You don’t have to “blood dope” like Lance Armstrong to boost your blood oxygen. 


Intermittent hypoxic training (IHT) is the #1 strategy to reset carbon dioxide tolerance and boost energy levels. 


Practicing IHT strengthens your respiratory system just like you strengthen your muscles. 


IHT mimics high altitude training.

You don’t have to be an athlete or even a fitness buff to do it!


This style of training causes hormetic stress = transient metabolic stress that challenge the body. 


Not all stress is bad!


Giving your body a challenge can actually get you out of weight plateaus as well as being stuck in fight or flight mode.


The best part?

It works fast!

Your spleen produces more red blood cells (RBCs) within minutes of doing IHT training. 


More RBC = better oxygen carrying capacity. 


Hypoxia (low oxygen) training helps regenerate diseased mitochondria. 


This training helps the mitochondria become more efficient at making energy. 


Plus it decreases oxidative stress in athletes as well as every day women and men.


IHT speeds up stem cell tissue facilitated repair = you recover from workouts and stressful events faster! 


You can do this type of training with or without exercise. 


Because IHT is a challenge and will put stress on your heart and lungs, please do talk to your doctor before you do this type of training to make sure it is safe for you!


Wim Hoff (Tummo) Breathing, DMT breathing or Fire Breathing are examples of IHT that done independent of a workout.

Fire breathing is a popular form of IHT but it’s advanced…


Ex: 

Step 1: 30-50 breaths of rapid “fire breathing”.  Inhale and exhale through the nose as fast as you can with short and forceful, half-second inhales and exhales


Step 2:  after 30-50 breaths, breathe out all your air and hold your breath for as long as possible


Step 3: Do 3-5 rounds. 


An entry level type of IHT with fitness is walking breath holds. 


Here’s how it works…


Walking Breath Holds

Step 1: Exhale and hold the breath out

Step 2: Count how many paces you can do before you need to breathe

Step 3: Breathe until you return back to normal breathing

Step 4: Repeat – 4-12 rounds. 

A way to add in IHT to a workout or everyday life looks like this….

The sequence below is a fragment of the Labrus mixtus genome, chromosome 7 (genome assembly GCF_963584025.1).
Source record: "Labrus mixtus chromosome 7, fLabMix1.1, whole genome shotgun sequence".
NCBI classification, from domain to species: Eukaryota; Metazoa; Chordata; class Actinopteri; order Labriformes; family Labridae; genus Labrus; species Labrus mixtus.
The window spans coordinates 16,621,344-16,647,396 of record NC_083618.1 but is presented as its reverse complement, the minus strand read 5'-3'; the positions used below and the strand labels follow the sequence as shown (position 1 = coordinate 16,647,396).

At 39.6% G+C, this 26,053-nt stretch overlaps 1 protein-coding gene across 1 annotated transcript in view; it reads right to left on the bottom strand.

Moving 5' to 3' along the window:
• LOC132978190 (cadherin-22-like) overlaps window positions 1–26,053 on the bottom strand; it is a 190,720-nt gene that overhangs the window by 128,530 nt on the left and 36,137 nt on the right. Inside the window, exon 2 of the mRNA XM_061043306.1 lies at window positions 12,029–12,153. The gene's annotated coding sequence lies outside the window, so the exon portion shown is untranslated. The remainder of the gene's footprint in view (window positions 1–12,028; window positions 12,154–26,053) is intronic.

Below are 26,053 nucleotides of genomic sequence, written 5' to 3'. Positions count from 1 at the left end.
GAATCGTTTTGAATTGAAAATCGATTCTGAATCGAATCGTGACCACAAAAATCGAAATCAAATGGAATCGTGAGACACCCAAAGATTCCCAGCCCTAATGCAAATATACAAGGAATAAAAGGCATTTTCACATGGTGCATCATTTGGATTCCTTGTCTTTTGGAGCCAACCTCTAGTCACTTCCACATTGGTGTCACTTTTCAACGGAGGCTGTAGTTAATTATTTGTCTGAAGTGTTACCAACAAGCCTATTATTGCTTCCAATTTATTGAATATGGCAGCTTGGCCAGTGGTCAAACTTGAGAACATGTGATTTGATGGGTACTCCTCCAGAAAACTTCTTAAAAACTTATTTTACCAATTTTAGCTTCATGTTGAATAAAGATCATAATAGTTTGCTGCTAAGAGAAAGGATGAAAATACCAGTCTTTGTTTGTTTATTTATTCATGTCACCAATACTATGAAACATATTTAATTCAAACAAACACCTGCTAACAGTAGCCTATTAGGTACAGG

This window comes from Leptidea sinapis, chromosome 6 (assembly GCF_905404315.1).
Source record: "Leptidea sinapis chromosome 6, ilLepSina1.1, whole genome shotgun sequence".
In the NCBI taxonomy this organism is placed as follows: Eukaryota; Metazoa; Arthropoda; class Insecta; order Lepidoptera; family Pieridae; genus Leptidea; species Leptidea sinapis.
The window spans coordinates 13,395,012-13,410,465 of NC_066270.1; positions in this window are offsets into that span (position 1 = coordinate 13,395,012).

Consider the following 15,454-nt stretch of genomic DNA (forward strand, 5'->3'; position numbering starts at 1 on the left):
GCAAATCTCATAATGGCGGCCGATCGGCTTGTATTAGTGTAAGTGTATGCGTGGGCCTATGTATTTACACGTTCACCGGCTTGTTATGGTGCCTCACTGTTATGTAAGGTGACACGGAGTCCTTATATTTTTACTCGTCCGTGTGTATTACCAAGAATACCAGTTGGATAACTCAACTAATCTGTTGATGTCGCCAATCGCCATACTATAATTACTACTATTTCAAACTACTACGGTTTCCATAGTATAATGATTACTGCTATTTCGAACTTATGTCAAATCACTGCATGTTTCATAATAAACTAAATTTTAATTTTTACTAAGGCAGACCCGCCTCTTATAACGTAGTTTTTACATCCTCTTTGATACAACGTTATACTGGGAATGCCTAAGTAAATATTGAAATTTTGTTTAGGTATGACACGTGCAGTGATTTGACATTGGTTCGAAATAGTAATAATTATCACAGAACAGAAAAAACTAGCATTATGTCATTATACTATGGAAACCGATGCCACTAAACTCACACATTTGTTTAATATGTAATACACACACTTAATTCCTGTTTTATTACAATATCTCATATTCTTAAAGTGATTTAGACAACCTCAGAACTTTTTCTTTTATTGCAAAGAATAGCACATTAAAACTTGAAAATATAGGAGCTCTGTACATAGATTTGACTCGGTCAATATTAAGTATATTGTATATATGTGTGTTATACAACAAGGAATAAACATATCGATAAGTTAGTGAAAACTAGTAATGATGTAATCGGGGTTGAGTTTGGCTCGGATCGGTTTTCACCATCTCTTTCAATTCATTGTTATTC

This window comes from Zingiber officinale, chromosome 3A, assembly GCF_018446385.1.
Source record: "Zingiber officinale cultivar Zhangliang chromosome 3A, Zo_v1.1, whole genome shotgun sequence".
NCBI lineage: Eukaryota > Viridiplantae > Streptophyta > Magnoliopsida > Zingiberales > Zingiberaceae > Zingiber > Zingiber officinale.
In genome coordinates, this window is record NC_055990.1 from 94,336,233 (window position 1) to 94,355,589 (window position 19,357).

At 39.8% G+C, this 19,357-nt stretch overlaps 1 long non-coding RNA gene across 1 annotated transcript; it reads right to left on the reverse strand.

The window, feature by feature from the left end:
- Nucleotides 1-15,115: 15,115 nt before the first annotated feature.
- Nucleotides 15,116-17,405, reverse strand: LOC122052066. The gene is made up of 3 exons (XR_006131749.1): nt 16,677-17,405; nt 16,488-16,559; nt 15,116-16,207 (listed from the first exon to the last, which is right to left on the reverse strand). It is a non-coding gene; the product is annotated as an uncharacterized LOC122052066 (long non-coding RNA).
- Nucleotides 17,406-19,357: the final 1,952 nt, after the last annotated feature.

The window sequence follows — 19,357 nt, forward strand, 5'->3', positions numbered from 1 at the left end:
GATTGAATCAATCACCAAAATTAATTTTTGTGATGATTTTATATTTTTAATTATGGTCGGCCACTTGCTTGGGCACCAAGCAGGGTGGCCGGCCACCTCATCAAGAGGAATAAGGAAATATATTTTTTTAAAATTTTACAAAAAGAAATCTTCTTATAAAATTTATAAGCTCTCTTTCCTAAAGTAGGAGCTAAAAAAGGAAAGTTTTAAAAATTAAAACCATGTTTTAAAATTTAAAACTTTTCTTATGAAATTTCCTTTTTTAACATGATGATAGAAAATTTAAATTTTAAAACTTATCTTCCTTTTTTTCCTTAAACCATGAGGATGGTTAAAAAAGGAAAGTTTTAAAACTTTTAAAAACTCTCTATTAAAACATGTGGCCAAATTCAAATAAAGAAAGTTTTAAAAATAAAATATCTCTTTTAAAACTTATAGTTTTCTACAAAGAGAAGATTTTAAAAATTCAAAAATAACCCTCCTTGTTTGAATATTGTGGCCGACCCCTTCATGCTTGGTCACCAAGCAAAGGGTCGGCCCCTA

Breathe fast first: Breath in deeply and forcibly exhale until your lungs are clear 5-10 times.

I imagine that I’m pushing the air from the bottom of my lungs out.

It’s a very muscle-clenching type push compared to regular exhalation.


Hold a Deep Breath: Take one final deep breath, about 90% full, and hold it.

I’ve found that taking too deep of a breath can cause some discomfort during the following exercises.


Do Push-Ups (or perform any weight lifting or house hold task while holding your breath): While holding your breath, do as many push-ups as you can.

If you run out of arm strength before you need to breathe, stand up and start doing some free-standing squats.

The goal is to get your muscles to use up oxygen.


Breath Normally: When you can no longer fight the biological imperative to breathe, take a deep breath and start breathing normally again.

If you tend to push yourself, I suggest taking a knee here to get used to any lightheadedness you might experience.


Repeat 2-3 Times: Allow yourself to recover for a few minutes, I wait until my heart rate returns to my normal resting heart rate, and then start over from step 1.

I notice a marked reduction in the number of push-ups I can do if I don’t rest long enough.


If you feel like really geeking out…


…you can get a pulse oximeter and see how low you can get your pulse oximeter to go while you’re holding your breath.


The lower you can go and then bounce right back the more trained you are at IHT. 

IHT is meant to reduce your breathing rate and increase levels of carbon dioxide.

By doing so it helps you to improve your circulation of oxygen which subsequently improves your energy because your mitochondria need oxygen to thrive!


More oxygen to your mitochondria = faster recovery from workouts and better detox from environmental toxins that you can’t control!


Doing IHT will improve your circulation, metabolism and overall health.


The more efficient you can train your body to be…


… the longer more vibrant life you will have!


So if you’re wanting to stay active in your sport or adventures or just have all day energy to get whatever you desire done – you want to add in a little IHT training at least once a week!

You can do it with any household or fitness workout you do (that is of course minus lifting really heavy with barbells, that’s dangerous). 

Brainstorm what how you can incorporate this into your routines at least 1x a week.

Got ideas but want to know if they are safe for you?  Hit reply!

I’d love to hear if you try this out!


Open to learning more about how I am incorporating IHT into my client’s and group programs?


Hit reply – let’s see if it’s a fit for you!


Here’s to your health,

Dr. J

Jannine Krause

Get back to your wild, active, vibrant self

Let’s figure out what’s accelerating your aging process…

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